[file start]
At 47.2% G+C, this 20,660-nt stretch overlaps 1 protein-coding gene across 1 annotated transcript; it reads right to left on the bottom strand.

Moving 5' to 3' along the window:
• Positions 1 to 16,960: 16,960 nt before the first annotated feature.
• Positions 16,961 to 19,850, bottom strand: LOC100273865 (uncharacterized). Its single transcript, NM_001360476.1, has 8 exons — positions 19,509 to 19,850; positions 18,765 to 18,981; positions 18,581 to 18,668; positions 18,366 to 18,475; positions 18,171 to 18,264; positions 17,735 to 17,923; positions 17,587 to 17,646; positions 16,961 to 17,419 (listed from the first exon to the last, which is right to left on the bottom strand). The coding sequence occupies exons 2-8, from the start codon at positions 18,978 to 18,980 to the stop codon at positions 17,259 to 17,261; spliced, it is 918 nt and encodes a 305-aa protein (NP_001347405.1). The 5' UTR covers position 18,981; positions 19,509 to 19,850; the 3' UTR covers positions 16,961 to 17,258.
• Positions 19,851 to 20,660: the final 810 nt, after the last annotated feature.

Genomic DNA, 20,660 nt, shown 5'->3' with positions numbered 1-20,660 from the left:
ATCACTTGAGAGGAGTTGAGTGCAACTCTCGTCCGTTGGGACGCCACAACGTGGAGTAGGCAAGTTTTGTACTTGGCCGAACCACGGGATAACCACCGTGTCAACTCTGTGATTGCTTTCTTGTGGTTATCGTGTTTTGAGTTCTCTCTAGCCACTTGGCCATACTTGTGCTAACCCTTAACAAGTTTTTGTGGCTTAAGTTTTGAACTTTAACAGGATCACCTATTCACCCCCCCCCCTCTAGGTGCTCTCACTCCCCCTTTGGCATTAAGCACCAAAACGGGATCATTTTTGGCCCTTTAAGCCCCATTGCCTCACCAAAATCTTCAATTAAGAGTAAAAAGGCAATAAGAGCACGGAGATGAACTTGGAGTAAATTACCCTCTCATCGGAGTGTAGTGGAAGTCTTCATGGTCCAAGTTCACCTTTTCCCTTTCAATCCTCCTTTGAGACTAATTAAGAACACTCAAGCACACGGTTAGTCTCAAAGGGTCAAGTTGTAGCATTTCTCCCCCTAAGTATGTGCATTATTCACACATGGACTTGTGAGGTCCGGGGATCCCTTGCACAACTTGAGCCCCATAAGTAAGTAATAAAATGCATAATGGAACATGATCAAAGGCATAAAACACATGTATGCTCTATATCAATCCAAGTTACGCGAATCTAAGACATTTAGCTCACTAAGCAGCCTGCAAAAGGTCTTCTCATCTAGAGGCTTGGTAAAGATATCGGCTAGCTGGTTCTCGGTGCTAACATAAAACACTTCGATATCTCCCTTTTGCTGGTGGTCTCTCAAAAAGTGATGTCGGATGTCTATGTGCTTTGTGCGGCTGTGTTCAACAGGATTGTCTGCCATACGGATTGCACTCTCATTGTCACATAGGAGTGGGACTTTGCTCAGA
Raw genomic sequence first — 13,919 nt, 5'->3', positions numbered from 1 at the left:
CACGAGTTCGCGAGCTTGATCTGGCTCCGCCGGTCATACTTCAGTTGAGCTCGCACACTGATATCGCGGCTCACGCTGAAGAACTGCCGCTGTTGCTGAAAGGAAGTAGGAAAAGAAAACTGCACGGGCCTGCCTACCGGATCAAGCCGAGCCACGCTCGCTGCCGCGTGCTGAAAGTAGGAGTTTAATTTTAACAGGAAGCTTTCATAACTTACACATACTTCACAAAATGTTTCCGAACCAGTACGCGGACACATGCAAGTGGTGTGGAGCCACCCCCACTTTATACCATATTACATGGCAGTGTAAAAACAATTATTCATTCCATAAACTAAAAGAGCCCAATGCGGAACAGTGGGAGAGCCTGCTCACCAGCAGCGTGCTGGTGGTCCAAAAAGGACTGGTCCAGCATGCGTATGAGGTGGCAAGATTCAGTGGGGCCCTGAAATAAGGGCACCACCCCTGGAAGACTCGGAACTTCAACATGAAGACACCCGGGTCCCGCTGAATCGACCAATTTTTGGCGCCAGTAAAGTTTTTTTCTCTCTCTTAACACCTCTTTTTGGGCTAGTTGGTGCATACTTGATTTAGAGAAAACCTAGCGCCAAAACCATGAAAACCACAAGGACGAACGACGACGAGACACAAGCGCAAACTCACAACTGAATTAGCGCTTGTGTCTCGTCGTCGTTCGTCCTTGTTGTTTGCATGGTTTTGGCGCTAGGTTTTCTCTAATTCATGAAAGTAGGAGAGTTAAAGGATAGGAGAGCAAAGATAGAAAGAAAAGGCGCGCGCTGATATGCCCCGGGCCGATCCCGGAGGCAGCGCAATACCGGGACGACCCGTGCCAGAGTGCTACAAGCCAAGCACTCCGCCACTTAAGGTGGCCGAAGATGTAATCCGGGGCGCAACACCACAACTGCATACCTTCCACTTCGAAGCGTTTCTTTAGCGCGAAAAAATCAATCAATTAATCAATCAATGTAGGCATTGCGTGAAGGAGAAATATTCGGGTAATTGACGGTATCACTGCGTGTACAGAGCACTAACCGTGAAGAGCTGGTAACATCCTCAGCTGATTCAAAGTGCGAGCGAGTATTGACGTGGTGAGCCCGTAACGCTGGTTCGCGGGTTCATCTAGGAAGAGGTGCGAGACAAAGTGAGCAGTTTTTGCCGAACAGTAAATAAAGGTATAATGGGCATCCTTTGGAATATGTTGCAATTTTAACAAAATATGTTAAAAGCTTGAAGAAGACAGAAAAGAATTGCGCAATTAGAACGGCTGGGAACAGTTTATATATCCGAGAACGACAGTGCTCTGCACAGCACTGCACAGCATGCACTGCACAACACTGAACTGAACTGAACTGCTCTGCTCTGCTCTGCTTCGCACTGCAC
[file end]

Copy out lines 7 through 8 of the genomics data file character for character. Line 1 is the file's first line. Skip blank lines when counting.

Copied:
ATCACTTGAGAGGAGTTGAGTGCAACTCTCGTCCGTTGGGACGCCACAACGTGGAGTAGGCAAGTTTTGTACTTGGCCGAACCACGGGATAACCACCGTGTCAACTCTGTGATTGCTTTCTTGTGGTTATCGTGTTTTGAGTTCTCTCTAGCCACTTGGCCATACTTGTGCTAACCCTTAACAAGTTTTTGTGGCTTAAGTTTTGAACTTTAACAGGATCACCTATTCACCCCCCCCCCTCTAGGTGCTCTCACTCCCCCTTTGGCATTAAGCACCAAAACGGGATCATTTTTGGCCCTTTAAGCCCCATTGCCTCACCAAAATCTTCAATTAAGAGTAAAAAGGCAATAAGAGCACGGAGATGAACTTGGAGTAAATTACCCTCTCATCGGAGTGTAGTGGAAGTCTTCATGGTCCAAGTTCACCTTTTCCCTTTCAATCCTCCTTTGAGACTAATTAAGAACACTCAAGCACACGGTTAGTCTCAAAGGGTCAAGTTGTAGCATTTCTCCCCCTAAGTATGTGCATTATTCACACATGGACTTGTGAGGTCCGGGGATCCCTTGCACAACTTGAGCCCCATAAGTAAGTAATAAAATGCATAATGGAACATGATCAAAGGCATAAAACACATGTATGCTCTATATCAATCCAAGTTACGCGAATCTAAGACATTTAGCTCACTAAGCAGCCTGCAAAAGGTCTTCTCATCTAGAGGCTTGGTAAAGATATCGGCTAGCTGGTTCTCGGTGCTAACATAAAACACTTCGATATCTCCCTTTTGCTGGTGGTCTCTCAAAAAGTGATGTCGGATGTCTATGTGCTTTGTGCGGCTGTGTTCAACAGGATTGTCTGCCATACGGATTGCACTCTCATTGTCACATAGGAGTGGGACTTTGCTCAGA
Raw genomic sequence first — 13,919 nt, 5'->3', positions numbered from 1 at the left: